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Ping Arthur Entlich, lint from paper towels, cotton swabs,..

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Anonymous
September 4, 2004 7:36:27 AM

Archived from groups: comp.periphs.printers (More info?)

On the net and in your manual I read about using such items as paper
towels and cotton swabs in cleaning print heads. In a few cases you
recommend either a high quality paper towel or a blue shop towel and
in another case a foam rubber cosmetic swab. Can lint be a problem?
Are the shop towels lint-free or nearly so? Can I use foam rubber
cosmetic swabs exclusively? Also, I have a box of Kimwipes (KimMark
disposable wipers) could those be used? Should I drink some hops tea,
relax, and then "just do it" as they say in the Nike commercials?
Thanks for any suggestions or ideas.
Anonymous
September 6, 2004 3:40:22 PM

Archived from groups: comp.periphs.printers (More info?)

Hi Bill,

All reasonable questions.

Regarding paper towels:

As you know, paper towels come in many qualities, from generic, abrasive
ones that look like they are made from chipped wood to some that are
silky smooth, from some that turn into a mass of fibers on the first
hint of water, to the type that can hold a small child even when wet ;-)

Since you will be wetting the paper or shop towels and then rubbing the
head surface on them to remove the dried ink accumulation, you neither
want paper towels which will be abrasive or which will fall apart.

That is why I suggest the blue disposable shop towels, if you can find
them. They are somewhat more costly than paper types, BUT, they are
very durable, can barely be torn (you really need to use a scissors to
cut them) they are very absorbent and non-abrasive. They are so
durable, you can literally rinse them and reuse them if you are so inclined.

Second best is a high quality type. Usually, these are name brand ones
that boast their strength in their ads. Ones that tend to fall apart
when wet may very well leave part of them under the head, and that is
not a pretty sight.

Regarding cotton buds or swabs:

My experience with many of these has been they shed fibers of cotton or
nylon wool and this can contaminate things, and although I use them, I
make sure they are brands that hold together, and that they are wet
enough not to begin to shed and unravel. This can become a real problem
is you are cleaning a rubberized wheel while the printer is on or placed
in motion to clean the full surface and the fibers get pulled into the
printer. The foam cosmetic ones are usually more durable and don't tend
to unravel.

So, in both cases, the recommendations have a purpose, but there is no
quick and fast rule. The poorer quality cleaning products may lead to
further complications. In all cases, the risks involved exist and you
can choose to take them or not.

Art


Bill Haught wrote:

> On the net and in your manual I read about using such items as paper
> towels and cotton swabs in cleaning print heads. In a few cases you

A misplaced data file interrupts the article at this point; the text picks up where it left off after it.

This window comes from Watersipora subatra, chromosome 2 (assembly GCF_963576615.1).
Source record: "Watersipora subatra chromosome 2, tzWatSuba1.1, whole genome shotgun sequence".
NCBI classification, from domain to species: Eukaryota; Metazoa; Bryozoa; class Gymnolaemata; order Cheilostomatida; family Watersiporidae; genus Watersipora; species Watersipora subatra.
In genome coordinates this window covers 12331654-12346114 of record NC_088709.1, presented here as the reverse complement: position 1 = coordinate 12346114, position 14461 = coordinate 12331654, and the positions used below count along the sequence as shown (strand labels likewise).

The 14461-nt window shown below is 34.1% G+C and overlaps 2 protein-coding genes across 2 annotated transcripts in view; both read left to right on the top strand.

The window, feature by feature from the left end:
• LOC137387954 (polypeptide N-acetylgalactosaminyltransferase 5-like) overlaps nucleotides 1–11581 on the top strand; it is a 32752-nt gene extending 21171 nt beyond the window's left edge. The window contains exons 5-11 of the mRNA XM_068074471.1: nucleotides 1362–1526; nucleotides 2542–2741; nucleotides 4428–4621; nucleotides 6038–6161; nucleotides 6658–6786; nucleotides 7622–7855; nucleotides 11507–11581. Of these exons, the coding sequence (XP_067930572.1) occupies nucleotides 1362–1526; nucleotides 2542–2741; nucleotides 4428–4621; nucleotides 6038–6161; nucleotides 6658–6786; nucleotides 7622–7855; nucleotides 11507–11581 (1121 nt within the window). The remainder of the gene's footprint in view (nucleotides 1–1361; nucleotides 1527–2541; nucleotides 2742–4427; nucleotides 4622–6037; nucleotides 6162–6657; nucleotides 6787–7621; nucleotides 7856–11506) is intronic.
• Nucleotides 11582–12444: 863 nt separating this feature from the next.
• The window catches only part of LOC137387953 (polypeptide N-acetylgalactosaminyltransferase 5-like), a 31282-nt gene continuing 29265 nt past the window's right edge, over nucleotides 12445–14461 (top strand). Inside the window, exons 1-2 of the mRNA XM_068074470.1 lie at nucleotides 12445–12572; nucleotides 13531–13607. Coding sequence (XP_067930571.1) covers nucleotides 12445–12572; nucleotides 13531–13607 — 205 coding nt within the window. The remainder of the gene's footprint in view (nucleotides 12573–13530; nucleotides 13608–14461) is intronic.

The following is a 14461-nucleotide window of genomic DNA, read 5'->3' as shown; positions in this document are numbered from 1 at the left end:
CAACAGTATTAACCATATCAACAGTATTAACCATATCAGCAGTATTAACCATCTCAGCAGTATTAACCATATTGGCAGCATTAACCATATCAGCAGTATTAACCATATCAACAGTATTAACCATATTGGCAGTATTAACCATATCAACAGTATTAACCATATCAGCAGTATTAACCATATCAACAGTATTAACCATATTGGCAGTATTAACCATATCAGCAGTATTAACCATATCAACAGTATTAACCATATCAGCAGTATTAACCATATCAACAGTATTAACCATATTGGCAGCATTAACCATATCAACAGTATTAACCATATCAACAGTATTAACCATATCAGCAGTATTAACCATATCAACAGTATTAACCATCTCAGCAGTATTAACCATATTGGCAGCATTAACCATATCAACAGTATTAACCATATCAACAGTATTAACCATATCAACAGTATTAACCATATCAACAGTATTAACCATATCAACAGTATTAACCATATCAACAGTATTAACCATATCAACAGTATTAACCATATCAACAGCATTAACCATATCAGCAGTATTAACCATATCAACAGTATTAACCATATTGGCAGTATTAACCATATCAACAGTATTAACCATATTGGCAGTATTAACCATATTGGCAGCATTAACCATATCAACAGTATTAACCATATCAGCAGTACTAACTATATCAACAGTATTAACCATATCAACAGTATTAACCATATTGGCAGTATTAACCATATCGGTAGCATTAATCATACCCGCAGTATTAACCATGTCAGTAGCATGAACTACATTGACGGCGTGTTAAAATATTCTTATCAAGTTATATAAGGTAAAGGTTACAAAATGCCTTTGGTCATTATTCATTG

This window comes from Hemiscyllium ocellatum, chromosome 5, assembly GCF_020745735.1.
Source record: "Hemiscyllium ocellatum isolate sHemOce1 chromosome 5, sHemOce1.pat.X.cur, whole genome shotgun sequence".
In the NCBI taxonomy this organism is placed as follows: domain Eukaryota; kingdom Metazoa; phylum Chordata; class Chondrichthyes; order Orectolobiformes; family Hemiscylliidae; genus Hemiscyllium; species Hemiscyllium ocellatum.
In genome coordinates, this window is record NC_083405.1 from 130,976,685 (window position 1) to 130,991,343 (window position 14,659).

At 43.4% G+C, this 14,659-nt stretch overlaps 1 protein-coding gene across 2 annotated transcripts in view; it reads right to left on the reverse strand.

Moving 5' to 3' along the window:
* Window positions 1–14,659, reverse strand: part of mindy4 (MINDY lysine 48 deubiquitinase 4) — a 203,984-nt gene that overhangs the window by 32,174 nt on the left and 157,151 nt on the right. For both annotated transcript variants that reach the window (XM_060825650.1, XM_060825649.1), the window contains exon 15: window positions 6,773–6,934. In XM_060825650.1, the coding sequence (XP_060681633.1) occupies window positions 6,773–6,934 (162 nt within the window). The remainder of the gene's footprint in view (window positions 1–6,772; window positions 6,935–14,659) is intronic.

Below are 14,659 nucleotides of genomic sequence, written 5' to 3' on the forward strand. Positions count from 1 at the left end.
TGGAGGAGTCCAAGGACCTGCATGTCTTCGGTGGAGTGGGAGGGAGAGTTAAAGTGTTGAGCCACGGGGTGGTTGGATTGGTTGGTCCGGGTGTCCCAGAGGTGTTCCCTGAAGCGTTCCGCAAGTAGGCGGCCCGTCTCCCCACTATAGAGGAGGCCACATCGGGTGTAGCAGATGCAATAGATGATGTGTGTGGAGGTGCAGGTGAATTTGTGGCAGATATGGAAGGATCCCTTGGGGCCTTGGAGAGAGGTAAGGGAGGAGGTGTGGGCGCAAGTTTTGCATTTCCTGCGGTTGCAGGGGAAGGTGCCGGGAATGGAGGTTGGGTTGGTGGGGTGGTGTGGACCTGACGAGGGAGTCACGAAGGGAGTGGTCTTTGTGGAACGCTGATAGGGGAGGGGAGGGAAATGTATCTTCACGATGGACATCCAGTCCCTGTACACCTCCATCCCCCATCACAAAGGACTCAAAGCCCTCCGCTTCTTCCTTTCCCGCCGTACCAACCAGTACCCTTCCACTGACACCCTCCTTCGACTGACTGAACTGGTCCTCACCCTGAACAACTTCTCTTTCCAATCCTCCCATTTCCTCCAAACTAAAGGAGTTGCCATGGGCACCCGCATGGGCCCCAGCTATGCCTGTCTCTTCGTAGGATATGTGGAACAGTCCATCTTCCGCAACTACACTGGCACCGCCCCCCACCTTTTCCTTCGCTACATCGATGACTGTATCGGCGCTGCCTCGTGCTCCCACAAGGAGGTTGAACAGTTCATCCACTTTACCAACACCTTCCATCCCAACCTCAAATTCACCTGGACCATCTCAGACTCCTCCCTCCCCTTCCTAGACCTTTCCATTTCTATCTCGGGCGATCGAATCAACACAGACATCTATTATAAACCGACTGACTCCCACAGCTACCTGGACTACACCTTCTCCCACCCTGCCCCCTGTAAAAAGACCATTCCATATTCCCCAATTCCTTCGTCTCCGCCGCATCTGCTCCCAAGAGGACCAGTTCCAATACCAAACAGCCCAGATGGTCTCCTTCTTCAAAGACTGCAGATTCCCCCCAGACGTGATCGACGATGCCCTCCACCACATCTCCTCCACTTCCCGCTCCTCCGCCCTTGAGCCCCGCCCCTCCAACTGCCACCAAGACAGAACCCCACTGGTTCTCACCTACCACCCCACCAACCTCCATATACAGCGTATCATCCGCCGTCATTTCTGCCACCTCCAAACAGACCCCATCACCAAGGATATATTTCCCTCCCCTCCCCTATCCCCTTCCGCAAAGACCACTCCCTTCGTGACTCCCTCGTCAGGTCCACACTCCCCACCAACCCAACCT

> recommend either a high quality paper towel or a blue shop towel and
> in another case a foam rubber cosmetic swab. Can lint be a problem?
> Are the shop towels lint-free or nearly so? Can I use foam rubber
> cosmetic swabs exclusively? Also, I have a box of Kimwipes (KimMark
> disposable wipers) could those be used? Should I drink some hops tea,
> relax, and then "just do it" as they say in the Nike commercials?
> Thanks for any suggestions or ideas.
>
>
Anonymous
September 7, 2004 2:57:11 AM

Archived from groups: comp.periphs.printers (More info?)

Cotton swabs are used extensively TV and Audio recording studios for
cleaning tape heads and rollers. I have some I bought at an Electronics
store. They are mounted on long wooden stems, and are very durable,
long lasting and don't leave fibers.

Bob


"Arthur Entlich" <artistic@telus.net> wrote in message
news:G0Y_c.71937$jZ5.2242@clgrps13...
| Hi Bill,
|
| All reasonable questions.
|
| Regarding paper towels:
|
| As you know, paper towels come in many qualities, from generic,
abrasive
| ones that look like they are made from chipped wood to some that are
| silky smooth, from some that turn into a mass of fibers on the first
| hint of water, to the type that can hold a small child even when wet
;-)
|
| Since you will be wetting the paper or shop towels and then rubbing
the
| head surface on them to remove the dried ink accumulation, you neither
| want paper towels which will be abrasive or which will fall apart.
|
| That is why I suggest the blue disposable shop towels, if you can find
| them. They are somewhat more costly than paper types, BUT, they are
| very durable, can barely be torn (you really need to use a scissors to
| cut them) they are very absorbent and non-abrasive. They are so
| durable, you can literally rinse them and reuse them if you are so
inclined.
|
| Second best is a high quality type. Usually, these are name brand
ones
| that boast their strength in their ads. Ones that tend to fall apart
| when wet may very well leave part of them under the head, and that is
| not a pretty sight.
|
| Regarding cotton buds or swabs:
|
| My experience with many of these has been they shed fibers of cotton
or
| nylon wool and this can contaminate things, and although I use them, I
| make sure they are brands that hold together, and that they are wet